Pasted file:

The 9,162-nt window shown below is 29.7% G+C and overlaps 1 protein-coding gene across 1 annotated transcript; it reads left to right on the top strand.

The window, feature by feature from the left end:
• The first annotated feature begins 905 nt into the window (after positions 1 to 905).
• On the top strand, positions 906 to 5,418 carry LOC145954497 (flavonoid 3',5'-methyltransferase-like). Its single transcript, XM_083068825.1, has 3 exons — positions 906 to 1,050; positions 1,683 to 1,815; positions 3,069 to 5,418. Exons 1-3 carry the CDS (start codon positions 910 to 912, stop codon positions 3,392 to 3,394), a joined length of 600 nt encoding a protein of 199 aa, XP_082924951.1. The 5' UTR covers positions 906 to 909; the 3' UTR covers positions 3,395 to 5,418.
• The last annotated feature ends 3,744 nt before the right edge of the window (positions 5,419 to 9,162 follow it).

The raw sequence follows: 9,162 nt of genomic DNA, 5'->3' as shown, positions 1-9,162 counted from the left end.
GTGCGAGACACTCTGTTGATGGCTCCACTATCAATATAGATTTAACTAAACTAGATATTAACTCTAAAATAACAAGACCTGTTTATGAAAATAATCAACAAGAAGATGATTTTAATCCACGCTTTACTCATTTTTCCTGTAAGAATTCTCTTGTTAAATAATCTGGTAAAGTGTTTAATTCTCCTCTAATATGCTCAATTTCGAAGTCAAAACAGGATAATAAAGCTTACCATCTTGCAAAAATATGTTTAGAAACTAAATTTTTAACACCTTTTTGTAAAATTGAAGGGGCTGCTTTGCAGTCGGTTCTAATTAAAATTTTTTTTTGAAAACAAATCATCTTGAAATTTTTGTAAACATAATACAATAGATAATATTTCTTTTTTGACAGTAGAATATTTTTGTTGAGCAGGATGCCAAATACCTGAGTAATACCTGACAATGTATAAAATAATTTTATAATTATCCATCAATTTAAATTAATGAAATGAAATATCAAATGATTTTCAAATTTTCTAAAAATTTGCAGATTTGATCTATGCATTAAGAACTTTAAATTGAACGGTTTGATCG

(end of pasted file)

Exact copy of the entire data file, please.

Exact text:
The 9,162-nt window shown below is 29.7% G+C and overlaps 1 protein-coding gene across 1 annotated transcript; it reads left to right on the top strand.

The window, feature by feature from the left end:
• The first annotated feature begins 905 nt into the window (after positions 1 to 905).
• On the top strand, positions 906 to 5,418 carry LOC145954497 (flavonoid 3',5'-methyltransferase-like). Its single transcript, XM_083068825.1, has 3 exons — positions 906 to 1,050; positions 1,683 to 1,815; positions 3,069 to 5,418. Exons 1-3 carry the CDS (start codon positions 910 to 912, stop codon positions 3,392 to 3,394), a joined length of 600 nt encoding a protein of 199 aa, XP_082924951.1. The 5' UTR covers positions 906 to 909; the 3' UTR covers positions 3,395 to 5,418.
• The last annotated feature ends 3,744 nt before the right edge of the window (positions 5,419 to 9,162 follow it).

The raw sequence follows: 9,162 nt of genomic DNA, 5'->3' as shown, positions 1-9,162 counted from the left end.
GTGCGAGACACTCTGTTGATGGCTCCACTATCAATATAGATTTAACTAAACTAGATATTAACTCTAAAATAACAAGACCTGTTTATGAAAATAATCAACAAGAAGATGATTTTAATCCACGCTTTACTCATTTTTCCTGTAAGAATTCTCTTGTTAAATAATCTGGTAAAGTGTTTAATTCTCCTCTAATATGCTCAATTTCGAAGTCAAAACAGGATAATAAAGCTTACCATCTTGCAAAAATATGTTTAGAAACTAAATTTTTAACACCTTTTTGTAAAATTGAAGGGGCTGCTTTGCAGTCGGTTCTAATTAAAATTTTTTTTTGAAAACAAATCATCTTGAAATTTTTGTAAACATAATACAATAGATAATATTTCTTTTTTGACAGTAGAATATTTTTGTTGAGCAGGATGCCAAATACCTGAGTAATACCTGACAATGTATAAAATAATTTTATAATTATCCATCAATTTAAATTAATGAAATGAAATATCAAATGATTTTCAAATTTTCTAAAAATTTGCAGATTTGATCTATGCATTAAGAACTTTAAATTGAACGGTTTGATCG